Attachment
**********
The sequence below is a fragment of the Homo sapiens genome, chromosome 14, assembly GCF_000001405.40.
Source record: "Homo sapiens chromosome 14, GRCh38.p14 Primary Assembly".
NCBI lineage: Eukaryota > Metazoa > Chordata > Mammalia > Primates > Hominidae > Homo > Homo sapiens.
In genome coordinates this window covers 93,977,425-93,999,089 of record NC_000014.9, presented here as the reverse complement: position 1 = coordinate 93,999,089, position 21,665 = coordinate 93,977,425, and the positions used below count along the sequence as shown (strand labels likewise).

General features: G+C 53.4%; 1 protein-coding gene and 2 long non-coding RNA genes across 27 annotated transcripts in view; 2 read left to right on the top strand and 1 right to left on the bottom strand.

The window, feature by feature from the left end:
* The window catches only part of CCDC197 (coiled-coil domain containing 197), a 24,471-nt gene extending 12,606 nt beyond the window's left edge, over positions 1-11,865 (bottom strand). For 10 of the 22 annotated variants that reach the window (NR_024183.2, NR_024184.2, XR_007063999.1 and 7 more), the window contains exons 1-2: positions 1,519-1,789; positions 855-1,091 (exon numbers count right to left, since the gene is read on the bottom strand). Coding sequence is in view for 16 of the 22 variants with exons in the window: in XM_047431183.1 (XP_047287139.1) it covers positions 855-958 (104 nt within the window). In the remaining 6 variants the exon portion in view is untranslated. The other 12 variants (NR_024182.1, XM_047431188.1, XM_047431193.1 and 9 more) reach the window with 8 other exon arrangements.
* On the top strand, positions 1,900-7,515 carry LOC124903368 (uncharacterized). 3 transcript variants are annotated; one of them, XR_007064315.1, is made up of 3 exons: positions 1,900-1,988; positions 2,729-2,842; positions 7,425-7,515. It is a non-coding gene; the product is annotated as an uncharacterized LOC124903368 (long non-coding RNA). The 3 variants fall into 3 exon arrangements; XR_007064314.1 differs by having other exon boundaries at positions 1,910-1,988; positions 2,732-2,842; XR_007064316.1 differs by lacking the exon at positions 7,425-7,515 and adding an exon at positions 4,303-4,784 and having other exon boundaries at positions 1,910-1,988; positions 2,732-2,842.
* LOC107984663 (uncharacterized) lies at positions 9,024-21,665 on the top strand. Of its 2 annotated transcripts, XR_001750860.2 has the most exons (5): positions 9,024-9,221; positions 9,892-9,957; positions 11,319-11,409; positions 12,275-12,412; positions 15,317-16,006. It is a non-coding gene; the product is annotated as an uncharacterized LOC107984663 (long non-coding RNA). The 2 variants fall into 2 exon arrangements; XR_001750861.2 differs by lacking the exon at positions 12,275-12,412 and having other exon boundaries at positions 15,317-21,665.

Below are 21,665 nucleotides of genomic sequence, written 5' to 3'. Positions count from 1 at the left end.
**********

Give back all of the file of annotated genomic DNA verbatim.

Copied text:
The sequence below is a fragment of the Homo sapiens genome, chromosome 14, assembly GCF_000001405.40.
Source record: "Homo sapiens chromosome 14, GRCh38.p14 Primary Assembly".
NCBI lineage: Eukaryota > Metazoa > Chordata > Mammalia > Primates > Hominidae > Homo > Homo sapiens.
In genome coordinates this window covers 93,977,425-93,999,089 of record NC_000014.9, presented here as the reverse complement: position 1 = coordinate 93,999,089, position 21,665 = coordinate 93,977,425, and the positions used below count along the sequence as shown (strand labels likewise).

General features: G+C 53.4%; 1 protein-coding gene and 2 long non-coding RNA genes across 27 annotated transcripts in view; 2 read left to right on the top strand and 1 right to left on the bottom strand.

The window, feature by feature from the left end:
* The window catches only part of CCDC197 (coiled-coil domain containing 197), a 24,471-nt gene extending 12,606 nt beyond the window's left edge, over positions 1-11,865 (bottom strand). For 10 of the 22 annotated variants that reach the window (NR_024183.2, NR_024184.2, XR_007063999.1 and 7 more), the window contains exons 1-2: positions 1,519-1,789; positions 855-1,091 (exon numbers count right to left, since the gene is read on the bottom strand). Coding sequence is in view for 16 of the 22 variants with exons in the window: in XM_047431183.1 (XP_047287139.1) it covers positions 855-958 (104 nt within the window). In the remaining 6 variants the exon portion in view is untranslated. The other 12 variants (NR_024182.1, XM_047431188.1, XM_047431193.1 and 9 more) reach the window with 8 other exon arrangements.
* On the top strand, positions 1,900-7,515 carry LOC124903368 (uncharacterized). 3 transcript variants are annotated; one of them, XR_007064315.1, is made up of 3 exons: positions 1,900-1,988; positions 2,729-2,842; positions 7,425-7,515. It is a non-coding gene; the product is annotated as an uncharacterized LOC124903368 (long non-coding RNA). The 3 variants fall into 3 exon arrangements; XR_007064314.1 differs by having other exon boundaries at positions 1,910-1,988; positions 2,732-2,842; XR_007064316.1 differs by lacking the exon at positions 7,425-7,515 and adding an exon at positions 4,303-4,784 and having other exon boundaries at positions 1,910-1,988; positions 2,732-2,842.
* LOC107984663 (uncharacterized) lies at positions 9,024-21,665 on the top strand. Of its 2 annotated transcripts, XR_001750860.2 has the most exons (5): positions 9,024-9,221; positions 9,892-9,957; positions 11,319-11,409; positions 12,275-12,412; positions 15,317-16,006. It is a non-coding gene; the product is annotated as an uncharacterized LOC107984663 (long non-coding RNA). The 2 variants fall into 2 exon arrangements; XR_001750861.2 differs by lacking the exon at positions 12,275-12,412 and having other exon boundaries at positions 15,317-21,665.

Below are 21,665 nucleotides of genomic sequence, written 5' to 3'. Positions count from 1 at the left end.